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Designed Experiences: The Evolution of Intelligent Design

"A business absolutely devoted to service will have only one worry about profits. They will be embarrassingly large."

That was Henry Ford, who died in the radio age. Here in the 21st century "the customer experience" is the holy grail. Companies hold it up like a silver bullet from R&D. It's worth remembering that even architects of mass production saw the customer, not the product, as the road to success.

In our customized world we want more than a well designed product, we demand the whole kit and kaboodle. With hit brands now, every user expectation is managed, every touchpoint is controlled, every molecule is polished. Take MINI, or the Smart ForTwo. They're as socially-engineered as they are machine-engineered.

Established brands are an evolution, constantly adapting. Designed brands are born adapted. The IBM customer experience evolved; Apple's was designed. British Airways: evolved; Virgin: designed. The cafe culture in Milan: a random evolution; the Starbucks empire it inspired: designed with a caffeinated eye.

evolution of man

What's more user-centered? A hole-in-the-wall espresso bar in Milan, or the Starbucks on West Street in Anchorage? Starbucks—the designed version—hasn't risked competing in Italy, but their model once printed money. Starbucks is a better business, but which is a better experience?

Designed experiences are gym-built, muscles trained to win. The bar is high, so the fall is harder. Recently I bought an iTunes gift card at a Mac store. It didn't work. When I took it back, I was turned away: Mac can't service iTunes. Mac the beautiful? Can't service iTunes? If I'd bought it at Safeway I'd have had a new card or refund in a heartbeat. When a controlled experience like Mac screws up, it's a startling glitch in the matrix. How about Facebook selling your history? Rotten karma.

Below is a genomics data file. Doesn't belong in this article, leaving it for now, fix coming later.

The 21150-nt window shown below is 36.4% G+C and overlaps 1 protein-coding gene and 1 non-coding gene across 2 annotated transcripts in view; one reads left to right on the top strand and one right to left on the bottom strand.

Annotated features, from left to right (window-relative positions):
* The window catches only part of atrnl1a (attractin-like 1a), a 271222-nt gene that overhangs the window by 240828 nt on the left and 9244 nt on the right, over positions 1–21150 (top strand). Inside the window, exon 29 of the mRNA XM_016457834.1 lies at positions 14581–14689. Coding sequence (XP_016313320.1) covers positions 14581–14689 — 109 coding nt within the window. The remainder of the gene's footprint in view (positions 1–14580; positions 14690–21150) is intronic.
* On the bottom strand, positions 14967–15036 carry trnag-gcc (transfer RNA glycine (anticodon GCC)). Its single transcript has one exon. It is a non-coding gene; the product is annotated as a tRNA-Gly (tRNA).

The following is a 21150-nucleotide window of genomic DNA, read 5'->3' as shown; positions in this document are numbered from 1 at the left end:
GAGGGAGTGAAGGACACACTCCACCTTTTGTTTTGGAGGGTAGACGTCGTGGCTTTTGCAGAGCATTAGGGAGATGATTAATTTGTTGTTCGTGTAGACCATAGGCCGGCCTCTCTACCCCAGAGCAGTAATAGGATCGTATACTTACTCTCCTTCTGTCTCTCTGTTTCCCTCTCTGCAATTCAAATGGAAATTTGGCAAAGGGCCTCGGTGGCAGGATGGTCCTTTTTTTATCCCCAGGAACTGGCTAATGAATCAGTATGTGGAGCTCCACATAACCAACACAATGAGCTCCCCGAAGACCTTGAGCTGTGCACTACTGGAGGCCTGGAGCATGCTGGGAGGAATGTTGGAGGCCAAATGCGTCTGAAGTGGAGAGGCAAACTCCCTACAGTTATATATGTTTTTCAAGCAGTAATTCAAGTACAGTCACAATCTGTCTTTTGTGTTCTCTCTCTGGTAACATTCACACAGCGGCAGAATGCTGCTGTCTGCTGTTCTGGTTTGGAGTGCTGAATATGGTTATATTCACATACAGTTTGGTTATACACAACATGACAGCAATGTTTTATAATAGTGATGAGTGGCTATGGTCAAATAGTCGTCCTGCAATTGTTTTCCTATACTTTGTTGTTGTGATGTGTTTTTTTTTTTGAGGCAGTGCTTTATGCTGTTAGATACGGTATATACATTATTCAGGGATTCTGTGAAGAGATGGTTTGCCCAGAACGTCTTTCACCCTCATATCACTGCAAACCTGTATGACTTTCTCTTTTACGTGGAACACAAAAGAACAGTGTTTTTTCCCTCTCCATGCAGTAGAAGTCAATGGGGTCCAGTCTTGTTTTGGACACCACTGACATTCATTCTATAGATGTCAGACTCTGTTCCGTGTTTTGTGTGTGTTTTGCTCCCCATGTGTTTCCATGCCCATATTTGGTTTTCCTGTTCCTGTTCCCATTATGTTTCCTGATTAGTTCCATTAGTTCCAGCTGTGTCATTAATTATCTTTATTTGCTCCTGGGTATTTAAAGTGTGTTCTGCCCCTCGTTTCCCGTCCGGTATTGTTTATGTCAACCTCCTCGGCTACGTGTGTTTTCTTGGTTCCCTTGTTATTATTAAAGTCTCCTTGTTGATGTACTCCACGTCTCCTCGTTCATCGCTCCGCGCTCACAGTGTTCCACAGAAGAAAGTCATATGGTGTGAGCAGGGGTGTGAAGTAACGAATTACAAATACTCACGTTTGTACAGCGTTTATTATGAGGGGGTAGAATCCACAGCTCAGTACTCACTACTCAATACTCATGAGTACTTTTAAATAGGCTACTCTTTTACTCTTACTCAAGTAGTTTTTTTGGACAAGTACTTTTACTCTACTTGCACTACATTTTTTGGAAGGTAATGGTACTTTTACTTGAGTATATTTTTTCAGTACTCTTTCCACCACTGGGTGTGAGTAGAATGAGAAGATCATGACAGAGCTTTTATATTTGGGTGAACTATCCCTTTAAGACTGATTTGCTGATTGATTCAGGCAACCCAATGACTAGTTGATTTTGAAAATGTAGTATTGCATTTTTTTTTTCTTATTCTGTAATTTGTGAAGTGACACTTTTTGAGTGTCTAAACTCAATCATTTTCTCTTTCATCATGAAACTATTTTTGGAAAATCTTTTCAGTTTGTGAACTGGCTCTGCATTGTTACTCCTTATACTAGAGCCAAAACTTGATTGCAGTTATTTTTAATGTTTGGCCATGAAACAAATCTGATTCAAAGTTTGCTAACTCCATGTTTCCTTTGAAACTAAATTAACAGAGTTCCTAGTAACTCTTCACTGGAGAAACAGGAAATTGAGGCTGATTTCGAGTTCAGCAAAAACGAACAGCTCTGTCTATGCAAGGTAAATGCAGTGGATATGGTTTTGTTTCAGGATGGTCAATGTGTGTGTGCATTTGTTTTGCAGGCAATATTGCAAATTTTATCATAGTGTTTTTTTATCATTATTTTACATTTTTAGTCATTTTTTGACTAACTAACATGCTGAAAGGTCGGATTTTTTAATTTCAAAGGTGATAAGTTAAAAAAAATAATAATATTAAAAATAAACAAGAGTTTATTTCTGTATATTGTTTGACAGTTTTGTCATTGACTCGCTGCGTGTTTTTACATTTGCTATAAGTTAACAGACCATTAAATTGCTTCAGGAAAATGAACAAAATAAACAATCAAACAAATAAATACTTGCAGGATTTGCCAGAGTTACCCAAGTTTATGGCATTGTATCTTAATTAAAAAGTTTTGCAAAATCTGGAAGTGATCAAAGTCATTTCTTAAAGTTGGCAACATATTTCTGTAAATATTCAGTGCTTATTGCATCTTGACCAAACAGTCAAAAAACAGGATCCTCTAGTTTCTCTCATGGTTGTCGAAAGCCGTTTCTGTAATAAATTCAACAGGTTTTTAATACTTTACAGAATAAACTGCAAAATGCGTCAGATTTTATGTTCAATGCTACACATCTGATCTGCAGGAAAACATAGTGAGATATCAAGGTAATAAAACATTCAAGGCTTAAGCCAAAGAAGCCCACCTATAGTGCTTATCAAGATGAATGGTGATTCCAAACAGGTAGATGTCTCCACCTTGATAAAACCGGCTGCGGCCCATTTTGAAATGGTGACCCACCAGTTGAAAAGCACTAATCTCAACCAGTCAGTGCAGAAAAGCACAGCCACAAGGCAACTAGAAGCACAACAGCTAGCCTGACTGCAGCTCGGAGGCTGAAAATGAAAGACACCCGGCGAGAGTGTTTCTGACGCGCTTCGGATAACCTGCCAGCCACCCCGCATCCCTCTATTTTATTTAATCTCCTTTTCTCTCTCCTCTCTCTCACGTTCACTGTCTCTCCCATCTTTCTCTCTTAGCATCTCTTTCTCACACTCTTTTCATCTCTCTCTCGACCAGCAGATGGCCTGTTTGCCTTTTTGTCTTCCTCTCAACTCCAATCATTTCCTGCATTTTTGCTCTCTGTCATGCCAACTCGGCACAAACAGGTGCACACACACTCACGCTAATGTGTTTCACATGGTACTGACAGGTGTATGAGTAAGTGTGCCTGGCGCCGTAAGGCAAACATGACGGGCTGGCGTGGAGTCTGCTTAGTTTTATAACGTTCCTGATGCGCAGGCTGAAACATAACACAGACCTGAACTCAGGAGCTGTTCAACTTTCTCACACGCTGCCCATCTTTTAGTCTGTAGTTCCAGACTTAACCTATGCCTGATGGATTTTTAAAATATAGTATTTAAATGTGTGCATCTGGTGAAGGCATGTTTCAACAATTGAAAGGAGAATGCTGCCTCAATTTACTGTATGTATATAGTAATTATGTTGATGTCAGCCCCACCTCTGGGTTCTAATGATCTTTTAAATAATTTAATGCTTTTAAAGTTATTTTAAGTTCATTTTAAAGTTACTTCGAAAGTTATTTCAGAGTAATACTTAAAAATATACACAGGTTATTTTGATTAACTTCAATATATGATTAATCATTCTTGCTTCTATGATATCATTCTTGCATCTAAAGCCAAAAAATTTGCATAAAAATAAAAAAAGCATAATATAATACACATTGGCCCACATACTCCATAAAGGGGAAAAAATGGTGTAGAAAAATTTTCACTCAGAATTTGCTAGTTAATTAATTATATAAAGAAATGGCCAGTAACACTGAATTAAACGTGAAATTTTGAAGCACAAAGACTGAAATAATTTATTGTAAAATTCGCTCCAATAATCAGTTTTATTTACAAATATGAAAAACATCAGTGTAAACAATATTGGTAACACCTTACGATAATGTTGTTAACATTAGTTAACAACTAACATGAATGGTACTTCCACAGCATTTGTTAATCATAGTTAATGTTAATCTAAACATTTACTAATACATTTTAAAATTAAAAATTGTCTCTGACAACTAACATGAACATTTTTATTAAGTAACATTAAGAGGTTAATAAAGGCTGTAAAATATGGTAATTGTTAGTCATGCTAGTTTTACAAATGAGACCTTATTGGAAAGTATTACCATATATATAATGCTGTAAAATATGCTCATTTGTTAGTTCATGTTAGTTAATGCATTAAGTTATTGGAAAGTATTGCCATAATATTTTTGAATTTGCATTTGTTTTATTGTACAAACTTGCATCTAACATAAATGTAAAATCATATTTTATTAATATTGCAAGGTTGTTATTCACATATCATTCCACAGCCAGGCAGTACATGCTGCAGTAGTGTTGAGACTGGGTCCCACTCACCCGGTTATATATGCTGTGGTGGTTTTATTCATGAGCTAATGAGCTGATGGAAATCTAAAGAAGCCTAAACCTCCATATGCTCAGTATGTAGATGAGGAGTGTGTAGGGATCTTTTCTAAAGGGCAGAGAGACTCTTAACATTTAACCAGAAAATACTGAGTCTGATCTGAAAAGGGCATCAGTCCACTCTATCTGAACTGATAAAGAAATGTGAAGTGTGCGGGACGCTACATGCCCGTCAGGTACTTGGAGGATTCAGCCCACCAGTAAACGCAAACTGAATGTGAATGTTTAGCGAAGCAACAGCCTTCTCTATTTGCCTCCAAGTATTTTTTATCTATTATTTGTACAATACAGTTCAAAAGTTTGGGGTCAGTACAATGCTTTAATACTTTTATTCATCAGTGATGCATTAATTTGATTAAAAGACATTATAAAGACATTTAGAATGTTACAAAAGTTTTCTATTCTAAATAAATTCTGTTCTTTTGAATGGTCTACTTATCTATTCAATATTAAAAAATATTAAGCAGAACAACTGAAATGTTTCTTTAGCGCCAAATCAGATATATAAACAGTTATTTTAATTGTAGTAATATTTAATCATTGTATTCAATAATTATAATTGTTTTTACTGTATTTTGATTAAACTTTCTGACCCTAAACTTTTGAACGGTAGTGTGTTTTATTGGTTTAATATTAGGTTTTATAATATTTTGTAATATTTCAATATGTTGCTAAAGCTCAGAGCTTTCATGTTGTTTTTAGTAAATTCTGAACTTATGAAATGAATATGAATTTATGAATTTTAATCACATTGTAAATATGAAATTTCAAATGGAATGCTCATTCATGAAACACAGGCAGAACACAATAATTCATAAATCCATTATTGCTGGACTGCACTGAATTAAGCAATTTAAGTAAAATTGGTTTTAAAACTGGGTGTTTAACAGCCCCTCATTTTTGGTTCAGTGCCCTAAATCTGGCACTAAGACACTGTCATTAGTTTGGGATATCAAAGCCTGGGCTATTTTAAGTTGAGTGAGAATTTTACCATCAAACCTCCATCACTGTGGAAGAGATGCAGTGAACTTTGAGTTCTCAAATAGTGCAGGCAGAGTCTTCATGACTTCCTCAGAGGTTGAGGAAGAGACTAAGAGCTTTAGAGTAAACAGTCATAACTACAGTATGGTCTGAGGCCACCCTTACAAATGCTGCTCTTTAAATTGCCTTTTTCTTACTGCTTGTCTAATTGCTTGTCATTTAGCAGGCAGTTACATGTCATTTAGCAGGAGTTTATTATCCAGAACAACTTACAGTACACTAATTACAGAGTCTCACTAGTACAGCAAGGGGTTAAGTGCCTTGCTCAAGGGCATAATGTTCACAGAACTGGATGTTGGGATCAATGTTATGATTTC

Here's one. In April last year, I stayed at the W Hotel on 49th Street in Manhattan for the last time. Ever.

W is part of Starwood, a grab bag of 9 hotel groups. It was created to answer user demand—lifestyle for hipster business travelers—and to plug a gap in the corporate spread. 'The difference with W is in the details', we're told. And there's no shortage. Textures, lighting, music, phrases like "storybook encounter of style and soul".

W hotels are a bit precious, a bit self-conscious for my taste. But I was a Starwood member and the location was perfect. When I checked out I realized I'd left a portfolio case. So I called the front desk. They'd check and call. No call. I called the Concierge who called Housekeeping. No answer, so she gave me the number. I called Housekeeping from the airport. No bag. They promised to get back to me.

It's October now and the leaves are falling. No word yet. It's been 18 months, and in my dark moments I wonder if it really is true love. But then I wipe away the tears and read back through the 84 emails that the W and Starwood marketing machines have sent me since I last saw my bag. And apparently I'm still totally on a backstage pass with them, I'm absolutely a sleek prince in their "Climate of Cool". So our relationship must be solid after all.